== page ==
Leave it to a writer to appreciate the economy of words; to say more with less —to deliver one of the best commencement speeches of all time.

In essence, the speech can be summed up with one simple, yet riveting statement:

Make good art.

Now, to the passerby, the uninitiated, those who do not think of themselves as creative —this may seem trite.

It may sound like a cute platitude first semester students put on the top of their social media feeds, enthralled with the possibility of writing the next great American novel.

However, underneath the surface —there is a delicate truth to the statement.

No matter who you are or what you ‘do’:

Make good art.

In a world dominated by the pursuit of wealth, run amok with blind ambition through capitalism, where countless young people trade what they really desire for shadow lifes and careers:

Make good art.

In a world where cynicism reigns supreme, where genuinely good people are mocked and criticized, where a media culture builds people up to the highest of peaks; only to tear them down and pour salt in their wounds:

Make good art.

In a world that has stripped away our curiosity, the inner child who dreams with reckless abandon, who keeps their eyes to the sky, to the possibilities of the world and replaces them with the been-there-done-that’s:

Make good art.

In a world that want you and I to fit in a conventional, predetermined box, to sit down, to get in line, to be a cog in the machine, to be leveraged to pay strangers, errr shareholders a higher dividend in the stock market:

Make good art.

In a world where it is easy to feel burdened by the incessant noise, chaos, injustice, racism, blaring misconceptions and where the line between fact and fiction are not blurred, they are pummeled into oblivion:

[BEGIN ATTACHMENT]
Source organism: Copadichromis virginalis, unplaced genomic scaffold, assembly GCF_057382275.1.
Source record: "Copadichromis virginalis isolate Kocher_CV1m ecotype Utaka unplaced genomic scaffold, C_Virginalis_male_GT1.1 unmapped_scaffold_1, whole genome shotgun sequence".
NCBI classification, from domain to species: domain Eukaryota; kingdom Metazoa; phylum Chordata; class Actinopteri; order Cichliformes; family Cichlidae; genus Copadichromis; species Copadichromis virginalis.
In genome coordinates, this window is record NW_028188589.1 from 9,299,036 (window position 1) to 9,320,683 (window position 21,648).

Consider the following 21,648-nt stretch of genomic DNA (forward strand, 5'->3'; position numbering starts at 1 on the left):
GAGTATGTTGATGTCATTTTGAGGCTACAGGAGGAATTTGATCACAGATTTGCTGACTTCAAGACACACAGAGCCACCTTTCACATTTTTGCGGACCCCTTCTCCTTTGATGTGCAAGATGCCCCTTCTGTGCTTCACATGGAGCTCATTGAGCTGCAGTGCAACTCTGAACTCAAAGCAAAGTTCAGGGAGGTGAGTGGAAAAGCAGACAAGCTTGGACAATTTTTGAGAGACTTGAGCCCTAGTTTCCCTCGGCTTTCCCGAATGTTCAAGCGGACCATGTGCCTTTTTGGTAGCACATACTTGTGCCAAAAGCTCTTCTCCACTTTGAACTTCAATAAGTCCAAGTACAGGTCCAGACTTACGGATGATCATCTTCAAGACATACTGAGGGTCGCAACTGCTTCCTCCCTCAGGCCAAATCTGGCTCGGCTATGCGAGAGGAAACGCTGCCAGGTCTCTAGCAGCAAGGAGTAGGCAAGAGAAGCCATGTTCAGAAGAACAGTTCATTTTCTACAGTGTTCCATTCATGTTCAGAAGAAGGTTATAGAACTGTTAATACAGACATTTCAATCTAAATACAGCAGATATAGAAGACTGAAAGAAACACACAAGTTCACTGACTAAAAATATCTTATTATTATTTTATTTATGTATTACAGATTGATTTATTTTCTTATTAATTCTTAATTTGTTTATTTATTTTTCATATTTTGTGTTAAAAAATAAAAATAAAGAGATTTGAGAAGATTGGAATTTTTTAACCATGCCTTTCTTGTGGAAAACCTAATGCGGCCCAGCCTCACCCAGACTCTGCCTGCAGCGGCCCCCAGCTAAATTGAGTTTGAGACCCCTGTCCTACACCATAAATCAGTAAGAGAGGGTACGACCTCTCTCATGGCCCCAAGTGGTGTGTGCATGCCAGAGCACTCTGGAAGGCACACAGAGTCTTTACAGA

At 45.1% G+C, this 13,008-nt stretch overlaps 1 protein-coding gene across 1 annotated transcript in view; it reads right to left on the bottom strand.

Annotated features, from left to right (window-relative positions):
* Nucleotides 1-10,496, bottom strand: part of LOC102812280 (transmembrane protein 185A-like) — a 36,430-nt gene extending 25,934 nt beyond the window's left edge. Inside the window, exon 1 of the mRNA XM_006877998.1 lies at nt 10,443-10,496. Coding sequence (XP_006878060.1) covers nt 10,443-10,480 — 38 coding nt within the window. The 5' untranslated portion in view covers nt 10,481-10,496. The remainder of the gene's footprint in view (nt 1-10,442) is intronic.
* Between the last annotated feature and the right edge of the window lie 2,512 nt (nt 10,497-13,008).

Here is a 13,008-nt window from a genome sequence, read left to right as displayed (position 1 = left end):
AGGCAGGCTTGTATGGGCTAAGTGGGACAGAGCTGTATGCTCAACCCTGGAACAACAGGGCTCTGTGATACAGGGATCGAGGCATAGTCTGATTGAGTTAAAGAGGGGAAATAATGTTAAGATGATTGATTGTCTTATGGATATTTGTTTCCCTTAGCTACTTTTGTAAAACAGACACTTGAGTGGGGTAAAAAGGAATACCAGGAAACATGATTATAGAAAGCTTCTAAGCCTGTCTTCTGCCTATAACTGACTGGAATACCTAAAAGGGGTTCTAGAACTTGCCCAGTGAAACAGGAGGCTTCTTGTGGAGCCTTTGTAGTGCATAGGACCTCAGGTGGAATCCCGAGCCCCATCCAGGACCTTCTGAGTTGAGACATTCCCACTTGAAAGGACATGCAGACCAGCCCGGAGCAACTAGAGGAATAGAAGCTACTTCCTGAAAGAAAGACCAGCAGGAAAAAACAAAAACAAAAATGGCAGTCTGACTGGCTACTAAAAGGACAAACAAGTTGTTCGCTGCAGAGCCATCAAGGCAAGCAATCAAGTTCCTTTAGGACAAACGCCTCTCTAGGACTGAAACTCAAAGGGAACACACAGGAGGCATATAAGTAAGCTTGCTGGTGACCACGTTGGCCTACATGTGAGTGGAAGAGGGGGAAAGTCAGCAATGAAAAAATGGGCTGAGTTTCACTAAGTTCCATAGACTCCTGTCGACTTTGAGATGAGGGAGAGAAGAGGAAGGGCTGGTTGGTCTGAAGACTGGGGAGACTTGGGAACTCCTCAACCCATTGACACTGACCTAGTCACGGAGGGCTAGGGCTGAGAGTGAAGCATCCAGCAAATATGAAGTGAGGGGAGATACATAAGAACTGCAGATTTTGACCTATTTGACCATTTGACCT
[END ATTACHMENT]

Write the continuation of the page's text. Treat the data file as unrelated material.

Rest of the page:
Make good art.

And here’s the kicker:

Whatever your ‘art’ is —is enough.

Personally, I never for a moment thought of myself as creative in any shape, way or form for the first 2.5 decades of my life:

I thought creativity was for ‘other’ people.
I thought creativity was something you’re born with.
I thought creativity was for a select iota of the population.

(I’m actually convinced it wasn’t even in my vocabulary.)

Now, decades later —and I don’t go one day without speaking of creativity or tapping into it in my own life.

As Chase Jarvis from Creative Live told me during one of my favorite interviews of 2020:

“Anyone can be creative.”

Chase Jarvis, Resist Average Podcast

And it is in fact this openness, this curiosity, this acceptance of radical novelty where we tap into this source:

Be creative with a ‘thank you’ letter.

Be creative with how you tell a story.

Be creative with a social media post.

Be creative with tonight’s dinner meal.

Be creative with how you parent your kids.

Do this long enough, at least once a day —and you will learn the lesson Neil Gaiman so eloquently stated:

Make good art.

One response to “Make Good Art by Neil Gaiman”

  1. […] on your strategic marketing.Spent on your unique creative work.Spent on acquiring skills to get paid.Spent on long-term, effective projects.Spent on building […]

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